Reviews

11:11

Author: Brian Fogarty
07/07/2005 | Exoduster.com | www.exoduster.com | Feature
Long the darling of the indie rock world with Azure Ray and Now It's Overhead, and numerous guest spots, Maria Taylor provides the world this tremendous gem of a debut solo record. Reflecting the tone of Azure Ray, 11:11 ups the melody ante and convinces you that you are in love with Taylor.
Brought up in a musical family, Taylor met up with her soon to be partner in crime Orenda Fink at the Alabama School of Fine Arts. Forming the pop rock Little Red Rocket, Taylor and Fink released a couple of records, relocated to Athens, GA, broke up LRR and began the somber acoustic-driven Azure Ray. In Athens, the duo also met up with Andy LeMaster and joined his Now It's Overhead and things went wild after that. Soon signing with Saddle Creek, Azure Ray and Now It's Overhead released records, toured all over the place and Taylor began collaborating on other artists' projects. This includes Bright Eyes' previous two records, the Faint's Wet From Birth and Moby's 18. In recent years, Taylor's appearances have risen astronomically to the point were it is odd NOT to have a Saddle Creek release with Taylor offering her warm vocals. There is little doubt that Taylor really began to understand songwriting from this collaborative work.
For 11:11 Taylor called in her favors to these other artists and the Saddle Creek family. In return, Taylor received the noteworthy help of Conor Oberst, Gretta Cohn of Cursive and LeMaster and Mike Mogis as both musicians and producers. Yet, this is only part of the help Taylor received. You also find Kim Salistean, Macey Taylor and Andrej Armstrong offering their talents. (Though I guess Fink collaborating would essentially be Azure Ray and so she is left off here).
With a similar feel to Azure Ray, but with a richer production job and concentration on melody and harmony, in addition to somber moments, 11:11 immediately piques your attention on the opener "Leap Year." "Leap Year" forces Taylor's quiet, soothing vocals in your face while strings and a drum machine keep the flow. LeMaster's backing vocals help rise the volume in Taylor's voice and sell "Leap Year" as a strong number. Yet, "Leap Year" merely sets you up the star of 11:11 - "Song Beneath the Song." While channeling the abilities of Oberst, Mogis and Cohn into Taylor's talents will likely produce a winner, "Song Beneath the Song" takes the loveliness to the next level. At higher tempo than most and bolstered by underlying muting guitar, Taylor and (later) Oberst take off on the chorus of "It's not love/It's not love/It's not love song." The only downside to Oberst's appearance is that he overpowers Taylor's soft vocals. If aren't infatuated with Taylor by this point then you are probably deaf anyway. Taylor brings things back to earth on the acoustic-driven, piano accentuated "Two of Those Too." Telling the tale of living in Athens and the communal feel, "Two of Those Too" is just a sweet, calm number. "Nature Song" finds Taylor's voice enhanced by minimal effects to maximize the appeal, but the song is only average. "Light House" trips along with nothing special until about a minute in where the pace is steepened and Taylor lyrics quickly fill the void. To demonstrate her electro-dance skills picked up from the Faint, Taylor and Mogis offer the beat-driven "One for the Shareholder." "One for the Shareholder" is a song that you could see become a top forty pop hit with an overdone major label production job; let's hope that doesn't happen (not that we don't want Taylor and Mogis to be rocking the cash). "Xanax" is another detached number with a flailing guitar, but comes around sneakily with several incredibly catchy lines sprinkled throughout (I suppose, aka, the chorus). "Xanax" is the type of song where you have to work for it to pay off for you. Taylor looks for some twang on the childhood locale of "Birmingham 1982," which unflinching moves you along to the sound of Taylor pushing her voice, organs and Rhodes piano. In terms of an even and consistent number, "Birmingham 1982" is up among the best on 11:11. The sound of "Speak Easy" clearly reflects its name with an old-fashioned folk feel highlighted by banjo. 11:11 closes on the stunner "Hitched," which begins ordinarily enough with Taylor's vocals, pianos and organs, but quickly moves to sensational towards the end. Oh, did I mention how awesome "Song Beneath the Song" is? I just played it again to feel the goosebumps.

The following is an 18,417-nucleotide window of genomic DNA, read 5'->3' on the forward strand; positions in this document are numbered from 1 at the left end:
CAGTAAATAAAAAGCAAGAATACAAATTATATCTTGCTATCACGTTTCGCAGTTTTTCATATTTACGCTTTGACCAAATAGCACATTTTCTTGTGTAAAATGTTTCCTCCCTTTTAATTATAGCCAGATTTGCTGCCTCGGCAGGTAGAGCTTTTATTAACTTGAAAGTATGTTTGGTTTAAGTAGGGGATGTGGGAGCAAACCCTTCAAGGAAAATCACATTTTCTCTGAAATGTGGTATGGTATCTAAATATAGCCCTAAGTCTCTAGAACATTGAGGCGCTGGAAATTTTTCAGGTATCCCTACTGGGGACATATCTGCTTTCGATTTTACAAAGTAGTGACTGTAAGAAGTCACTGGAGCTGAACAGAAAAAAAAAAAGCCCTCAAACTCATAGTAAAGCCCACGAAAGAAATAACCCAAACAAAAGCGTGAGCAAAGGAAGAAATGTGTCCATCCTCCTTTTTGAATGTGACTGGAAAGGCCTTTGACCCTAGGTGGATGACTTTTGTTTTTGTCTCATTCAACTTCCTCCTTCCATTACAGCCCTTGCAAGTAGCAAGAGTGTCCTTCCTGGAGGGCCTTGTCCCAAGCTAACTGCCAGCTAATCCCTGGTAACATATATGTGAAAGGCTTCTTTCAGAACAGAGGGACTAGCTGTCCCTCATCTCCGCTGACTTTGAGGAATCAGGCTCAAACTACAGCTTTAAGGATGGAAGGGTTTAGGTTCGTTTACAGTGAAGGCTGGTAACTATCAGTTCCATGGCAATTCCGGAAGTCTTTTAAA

As her debut solo record, Maria Taylor strikes indie gold on 11:11. If you have any inclination of enjoying Azure Ray or Bright Eyes or if you are wondering who is doing backing vocals on all those Saddle Creek release then this is the perfect record for you. 11:11 was released in late May and that I haven't seen is scorching the charts is a great shame. Get in on this while you still can.
11:11

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